Abstract: “Abenomics†refers to the economic policies advocated by Prime Minister Shinzo Abe who became prime minister of Japan for a second time when his party, the Liberal Democratic Party, won an overwhelming majority at the general election in December 2012. Abenomics has “three arrows†: (i) aggressive monetary policy, (ii) fiscal consolidation, and (iii) growth strategy. The Japanese economy faces an aging population and expanding social welfare expenses. No other country has experienced Japan’s rapid growth of retired people. In this paper we will explain these three aspects of Abenomics and the current state of the Japanese economy, and examine what further remedies may be required if Japan is to recover from its long-term deflation. We look at such proposals as hometown investment trust funds and postponing of the retirement age through the introduction of a flexible wage rate system.
    Keywords: Abenomics, Japan, aging population, the Japanese economy, retired people, long-term deflation, a flexible wage rate system
    JEL: E52 E62 G21
    Date: 2014–08
  5. By: Kump, Nataša; Navicke, Jekaterina
    Abstract: This paper discusses an application of re-weighting to account for demographic change within a comparative micro-simulation setting. We use the Slovenian and Lithuanian components of the EUROMOD micro-simulation model with data referring to demographic characteristics of the population in 2010 to test the proposed procedures. The data are re-weighted to reflect demographic change up to 2012 and 2020 as indicated in the Eurostat Population Projections (Europop).
    Date: 2014–06–25
  6. By: Shantanu Bagchi (Department of Economics, Towson University)
    Abstract: Traditional economic theory predicts that unfunded social security can be justified on the basis of its ability to efficiently finance retirement, and also for its ability to provide insurance against mortality risk and uninsurable shocks to labor income. In this paper, I demonstrate that the quantitative importance of the traditional roles of social security depends on how household labor supply responds to social security. I build a calibrated general-equilibrium model where social security has a large welfare-improving role, and I show that the distortionary effect on households' labor hours erases virtually all the welfare gains from social security. I also find that this result is robust within the range of labor supply elasticities usually encountered in the macroeconomic literature..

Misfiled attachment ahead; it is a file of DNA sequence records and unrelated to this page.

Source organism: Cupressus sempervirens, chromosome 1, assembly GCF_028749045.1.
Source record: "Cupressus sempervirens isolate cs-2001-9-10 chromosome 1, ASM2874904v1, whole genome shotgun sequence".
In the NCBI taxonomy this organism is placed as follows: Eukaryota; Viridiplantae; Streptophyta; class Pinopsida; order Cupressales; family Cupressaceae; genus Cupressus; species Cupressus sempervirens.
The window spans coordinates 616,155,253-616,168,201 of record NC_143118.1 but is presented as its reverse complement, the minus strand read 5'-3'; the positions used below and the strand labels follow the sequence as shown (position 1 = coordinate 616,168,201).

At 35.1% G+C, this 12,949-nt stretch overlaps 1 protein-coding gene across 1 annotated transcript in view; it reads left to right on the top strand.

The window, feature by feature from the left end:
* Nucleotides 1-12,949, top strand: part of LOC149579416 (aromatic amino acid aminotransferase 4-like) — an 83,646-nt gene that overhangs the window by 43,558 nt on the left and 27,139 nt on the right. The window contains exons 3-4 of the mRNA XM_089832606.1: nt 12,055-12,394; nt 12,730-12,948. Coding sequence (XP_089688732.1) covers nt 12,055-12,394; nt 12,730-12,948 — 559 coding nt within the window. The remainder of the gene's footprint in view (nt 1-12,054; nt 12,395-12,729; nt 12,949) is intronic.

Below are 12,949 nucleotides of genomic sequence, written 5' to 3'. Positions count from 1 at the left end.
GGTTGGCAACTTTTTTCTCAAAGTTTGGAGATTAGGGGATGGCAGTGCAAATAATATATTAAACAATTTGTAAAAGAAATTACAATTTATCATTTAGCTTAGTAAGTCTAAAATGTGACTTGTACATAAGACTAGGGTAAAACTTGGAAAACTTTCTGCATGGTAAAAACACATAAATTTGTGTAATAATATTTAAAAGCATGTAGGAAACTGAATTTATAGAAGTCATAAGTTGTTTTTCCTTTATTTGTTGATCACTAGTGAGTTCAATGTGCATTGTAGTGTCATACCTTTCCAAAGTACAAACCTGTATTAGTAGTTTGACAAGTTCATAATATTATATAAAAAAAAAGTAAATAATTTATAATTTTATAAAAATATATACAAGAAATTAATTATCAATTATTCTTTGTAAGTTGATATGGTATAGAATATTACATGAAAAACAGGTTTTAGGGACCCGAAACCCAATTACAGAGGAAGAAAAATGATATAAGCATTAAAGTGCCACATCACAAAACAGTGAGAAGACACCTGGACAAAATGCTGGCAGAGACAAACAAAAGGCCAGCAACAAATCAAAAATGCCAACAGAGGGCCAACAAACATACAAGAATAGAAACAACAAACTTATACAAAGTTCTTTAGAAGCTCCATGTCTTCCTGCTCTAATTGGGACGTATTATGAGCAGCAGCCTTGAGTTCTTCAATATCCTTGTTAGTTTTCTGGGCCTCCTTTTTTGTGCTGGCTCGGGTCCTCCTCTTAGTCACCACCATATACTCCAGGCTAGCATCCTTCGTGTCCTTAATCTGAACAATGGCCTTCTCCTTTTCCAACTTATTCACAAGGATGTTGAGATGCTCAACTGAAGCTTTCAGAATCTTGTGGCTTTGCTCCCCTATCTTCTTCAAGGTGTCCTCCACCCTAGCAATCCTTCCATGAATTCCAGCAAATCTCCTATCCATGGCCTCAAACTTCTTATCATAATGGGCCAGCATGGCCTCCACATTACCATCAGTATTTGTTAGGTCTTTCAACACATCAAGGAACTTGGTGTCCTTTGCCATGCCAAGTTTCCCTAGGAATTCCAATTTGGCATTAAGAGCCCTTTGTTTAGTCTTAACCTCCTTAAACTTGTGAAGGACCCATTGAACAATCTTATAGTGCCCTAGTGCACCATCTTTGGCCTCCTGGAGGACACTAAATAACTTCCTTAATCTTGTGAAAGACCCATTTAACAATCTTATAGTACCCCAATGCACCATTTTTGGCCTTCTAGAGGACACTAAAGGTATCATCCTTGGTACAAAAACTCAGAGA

Keywords: Labor supply, Social security, Mortality risk, Productivity shock, Insurance, Elasticity.
    JEL: E21 H55 J22
    Date: 2014–09
  7. By: Christine Ho (School of Economics, Singapore Management University, Singapore, 178903)
    Abstract: The 1996 Personal Responsibility and Work Opportunity Reconciliation Act in the US aimed at encouraging work among low income mothers with children aged below 18. In this paper, we use a sample of 2,843 intergenerational family observations from the Health and Retirement Study to estimate the effects of the reform on single grandmothers who are related to those mothers. The results suggest that that the reform decreased time transfers but increased money transfers from grandmothers. Our results are consistent with an intergenerational family support network where higher child care subsidies motivated the family to shift away from grandmothe provided child care, and where grandmothers increased money transfers to either help cover the remaining cost of formal care or to partly compensate for the loss in benefits of welfare leavers.
    Keywords: child care, indirect intent-to-treat effects, intergenerational family, welfare reform
    Date: 2014–09